After leaving my home state back in fall of 2015, my life has been a rollercoaster of moving into a 29 foot 5th wheel RV, briefly traveling, unexpectedly settling, the passing of my father, living in a yurt, moving into a 43 foot 5th wheel RV, a bit of traveling, moving in to a 39 foot motorhome, and then transitioning into an extended stay hotel where I’ve been for the last three years. It’s been a series of RV parks, campgrounds, boondocking, and hotels for 78 months, or approximately 2380 days. I never intended to take this path, and yet here I am.
I am really pleased to say that, two days ago, I signed a one-year lease on a house with my husband. It is in a quiet neighborhood near a state forest just outside of my state’s capitol. Three bedrooms, two bathrooms, small yard, single car garage, and an unfinished basement. The property is on a well with septic so it’s one less utility bill to worry about. The yard is unfenced, which is less than ideal with three dogs, but the quietness of the location is what swung the decision to rent this particular house.
The move initiates in five days. I’ve set a goal of being out of the hotel, with our bed moved from our storage unit to the house, and having attended to two safety items I’ve identified regarding the dogs, by the end of seven days. Those two safety items are fairly simple: 1) a mat at the bottom of the basement stairs to prevent the dogs from skidding, slipping, or splaying on the concrete floor, and 2) using a temporary product, probably a static-cling film, to frost the glass of the rear sliding glass doors.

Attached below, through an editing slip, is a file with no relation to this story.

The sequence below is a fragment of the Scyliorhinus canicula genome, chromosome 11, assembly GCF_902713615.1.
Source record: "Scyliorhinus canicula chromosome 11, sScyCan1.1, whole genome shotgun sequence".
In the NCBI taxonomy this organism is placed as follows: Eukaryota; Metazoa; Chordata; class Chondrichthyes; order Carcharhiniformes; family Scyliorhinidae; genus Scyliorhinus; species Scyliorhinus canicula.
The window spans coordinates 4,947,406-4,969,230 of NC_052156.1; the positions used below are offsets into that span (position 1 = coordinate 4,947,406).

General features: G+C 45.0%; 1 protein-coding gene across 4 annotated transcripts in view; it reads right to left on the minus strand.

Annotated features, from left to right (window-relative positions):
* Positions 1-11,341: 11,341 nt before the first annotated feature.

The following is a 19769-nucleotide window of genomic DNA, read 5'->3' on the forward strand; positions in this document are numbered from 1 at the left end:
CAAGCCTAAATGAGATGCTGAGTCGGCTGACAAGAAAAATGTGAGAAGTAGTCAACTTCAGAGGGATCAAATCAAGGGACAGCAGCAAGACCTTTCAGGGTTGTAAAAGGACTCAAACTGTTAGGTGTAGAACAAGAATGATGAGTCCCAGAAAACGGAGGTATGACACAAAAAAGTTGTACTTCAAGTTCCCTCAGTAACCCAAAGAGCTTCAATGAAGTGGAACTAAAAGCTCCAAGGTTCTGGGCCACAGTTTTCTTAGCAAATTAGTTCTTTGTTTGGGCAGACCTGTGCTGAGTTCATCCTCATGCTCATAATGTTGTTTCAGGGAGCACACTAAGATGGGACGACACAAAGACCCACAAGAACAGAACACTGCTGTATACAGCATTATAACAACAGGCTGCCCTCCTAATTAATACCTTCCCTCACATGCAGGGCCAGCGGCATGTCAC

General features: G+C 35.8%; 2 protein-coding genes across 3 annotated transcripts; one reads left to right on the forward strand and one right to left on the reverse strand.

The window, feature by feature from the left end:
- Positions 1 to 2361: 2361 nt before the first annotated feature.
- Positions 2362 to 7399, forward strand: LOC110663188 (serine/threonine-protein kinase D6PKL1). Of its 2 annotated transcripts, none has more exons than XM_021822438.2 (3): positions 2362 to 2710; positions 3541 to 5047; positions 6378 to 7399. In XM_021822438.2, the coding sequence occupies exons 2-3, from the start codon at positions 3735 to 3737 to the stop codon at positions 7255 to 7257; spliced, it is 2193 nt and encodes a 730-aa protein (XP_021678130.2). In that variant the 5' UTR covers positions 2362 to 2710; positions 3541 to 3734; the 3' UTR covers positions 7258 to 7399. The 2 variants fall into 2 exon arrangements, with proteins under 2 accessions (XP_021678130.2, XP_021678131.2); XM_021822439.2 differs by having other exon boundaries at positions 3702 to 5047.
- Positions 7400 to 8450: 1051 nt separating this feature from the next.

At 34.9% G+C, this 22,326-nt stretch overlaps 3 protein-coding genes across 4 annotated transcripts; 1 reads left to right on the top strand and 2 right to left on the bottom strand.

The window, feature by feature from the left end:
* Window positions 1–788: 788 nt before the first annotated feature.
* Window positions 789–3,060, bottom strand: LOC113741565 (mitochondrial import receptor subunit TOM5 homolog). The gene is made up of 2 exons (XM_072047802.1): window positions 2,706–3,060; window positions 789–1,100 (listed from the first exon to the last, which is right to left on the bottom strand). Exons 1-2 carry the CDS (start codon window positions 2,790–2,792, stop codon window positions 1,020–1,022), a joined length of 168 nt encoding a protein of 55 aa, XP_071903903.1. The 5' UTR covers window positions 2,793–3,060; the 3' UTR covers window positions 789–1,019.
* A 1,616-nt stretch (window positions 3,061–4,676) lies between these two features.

At the upcoming walk-through and acquisition of keys the plan is to submit three proposals to the property management for consideration by the owner. First, temporary fencing – probably using some type of T-bar and Tenax product or “hog wire”. Second, adding some type of product to the basement stairs to increase the friction on the treads, as they are currently bare wood. Third, covering the ceiling of the basement with some type of poly sheeting, stapled to the beams overhead to sequester the exposed insulation.
This is a big step forward. I’m crossing a threshold that I could not have navigated even just a year ago. My mental health has been rough for many years. I have finally reached some success in bringing about a higher level of executive function and mood stabilization. My journey is one of trauma healing and this new home will create the physical, mental, and emotional space to grow further into a healthier, capable person.